Californians are voting on 12 propositions, but not all are funded equally. Just take a look at that fat slab of lilac in the graphic below.

No surprise for even the most dimly engaged Californians who have been bombarded with ads for weeks now: Funding for Proposition 22, a measure to exempt gig-economy companies from a new state labor law, dwarfs just about everything else. To date, its yes campaign has raised nearly $188 million. That’s $3 of every $10 that’s been spent for or against any proposition on the November 2020 ballot.

Now click that lilac band to zoom in. You’ll see that the majority of that funding is coming from three companies: Uber, Lyft and DoorDash. The bulk of opposition funding comes from unions such as the United Food & Commercial Workers and the Service Employees International Union.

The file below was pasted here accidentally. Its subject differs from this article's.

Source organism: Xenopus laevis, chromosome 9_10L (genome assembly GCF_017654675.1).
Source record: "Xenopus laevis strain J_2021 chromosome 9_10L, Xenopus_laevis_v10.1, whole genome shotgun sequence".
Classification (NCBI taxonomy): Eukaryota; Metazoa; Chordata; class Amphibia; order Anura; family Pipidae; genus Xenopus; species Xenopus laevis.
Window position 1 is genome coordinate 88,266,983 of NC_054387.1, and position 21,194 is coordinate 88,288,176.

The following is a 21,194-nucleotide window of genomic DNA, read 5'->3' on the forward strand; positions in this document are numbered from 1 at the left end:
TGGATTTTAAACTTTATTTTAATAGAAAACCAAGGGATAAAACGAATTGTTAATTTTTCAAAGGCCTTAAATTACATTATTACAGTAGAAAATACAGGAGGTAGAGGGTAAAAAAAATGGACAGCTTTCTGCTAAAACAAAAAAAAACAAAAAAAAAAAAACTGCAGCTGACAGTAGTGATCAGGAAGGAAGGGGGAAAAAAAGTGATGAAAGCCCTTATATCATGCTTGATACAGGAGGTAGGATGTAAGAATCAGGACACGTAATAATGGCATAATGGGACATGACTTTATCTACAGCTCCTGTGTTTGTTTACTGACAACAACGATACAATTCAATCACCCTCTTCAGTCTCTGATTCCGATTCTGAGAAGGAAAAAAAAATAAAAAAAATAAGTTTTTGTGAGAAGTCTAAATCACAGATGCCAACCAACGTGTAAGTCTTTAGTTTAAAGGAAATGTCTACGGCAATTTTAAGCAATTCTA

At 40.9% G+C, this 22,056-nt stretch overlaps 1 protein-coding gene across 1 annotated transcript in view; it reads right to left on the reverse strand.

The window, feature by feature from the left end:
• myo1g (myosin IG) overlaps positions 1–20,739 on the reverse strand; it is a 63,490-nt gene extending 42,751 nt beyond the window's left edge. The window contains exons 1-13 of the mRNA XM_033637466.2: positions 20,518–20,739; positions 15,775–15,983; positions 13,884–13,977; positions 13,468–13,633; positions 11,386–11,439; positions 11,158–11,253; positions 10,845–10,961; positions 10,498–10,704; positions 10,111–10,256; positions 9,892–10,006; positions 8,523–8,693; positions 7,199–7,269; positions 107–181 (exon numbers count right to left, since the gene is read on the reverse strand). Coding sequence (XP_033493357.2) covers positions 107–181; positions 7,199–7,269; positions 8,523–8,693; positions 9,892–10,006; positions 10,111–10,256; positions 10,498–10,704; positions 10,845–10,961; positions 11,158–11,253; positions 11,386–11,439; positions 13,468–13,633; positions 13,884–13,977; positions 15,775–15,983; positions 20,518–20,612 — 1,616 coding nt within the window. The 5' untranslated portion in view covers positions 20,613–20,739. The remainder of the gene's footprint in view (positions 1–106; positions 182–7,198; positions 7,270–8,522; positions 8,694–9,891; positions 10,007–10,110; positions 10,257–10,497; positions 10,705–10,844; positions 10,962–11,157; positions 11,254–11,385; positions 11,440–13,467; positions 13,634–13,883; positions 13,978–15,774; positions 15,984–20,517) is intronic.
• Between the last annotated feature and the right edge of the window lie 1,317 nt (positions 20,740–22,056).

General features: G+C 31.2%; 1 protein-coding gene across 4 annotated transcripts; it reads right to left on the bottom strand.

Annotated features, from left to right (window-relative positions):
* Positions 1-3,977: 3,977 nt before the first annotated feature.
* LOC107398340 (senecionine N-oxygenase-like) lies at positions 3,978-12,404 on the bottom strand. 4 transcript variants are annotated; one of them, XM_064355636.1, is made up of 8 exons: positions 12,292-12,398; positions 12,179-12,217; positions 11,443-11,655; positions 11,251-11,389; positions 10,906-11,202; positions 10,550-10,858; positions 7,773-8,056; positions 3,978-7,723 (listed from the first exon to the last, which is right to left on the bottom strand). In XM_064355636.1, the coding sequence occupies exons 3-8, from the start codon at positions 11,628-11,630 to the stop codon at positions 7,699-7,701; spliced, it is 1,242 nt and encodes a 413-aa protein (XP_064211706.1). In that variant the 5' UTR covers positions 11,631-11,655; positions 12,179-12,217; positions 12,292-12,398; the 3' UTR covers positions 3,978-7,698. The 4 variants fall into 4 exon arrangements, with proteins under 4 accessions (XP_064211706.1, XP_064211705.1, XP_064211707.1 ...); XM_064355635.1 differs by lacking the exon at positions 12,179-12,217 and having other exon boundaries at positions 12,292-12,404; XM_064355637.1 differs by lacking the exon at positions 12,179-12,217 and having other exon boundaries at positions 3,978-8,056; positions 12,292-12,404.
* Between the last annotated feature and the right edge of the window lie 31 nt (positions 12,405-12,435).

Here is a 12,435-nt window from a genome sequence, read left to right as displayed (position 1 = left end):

Other big-money battles: Proposition 23, which would tighten regulations on kidney dialysis clinics; Proposition 21, which would give cities the ability to expand rent control; and Proposition 15, which would increase property taxes on many businesses.

And if you don’t see Propositions 17 and 18, look closer — they’re there, as slivers. Evidently no deep-pocketed interests want to fight over voting rights for parolees and 17-year-olds.

* Via the Post It, CalMatters political reporter Ben Christopher shares frequent updates from the (socially distanced) 2020 campaign trail. is a nonprofit, nonpartisan media venture explaining California policies and politics.

Ben Christopher, CalMatters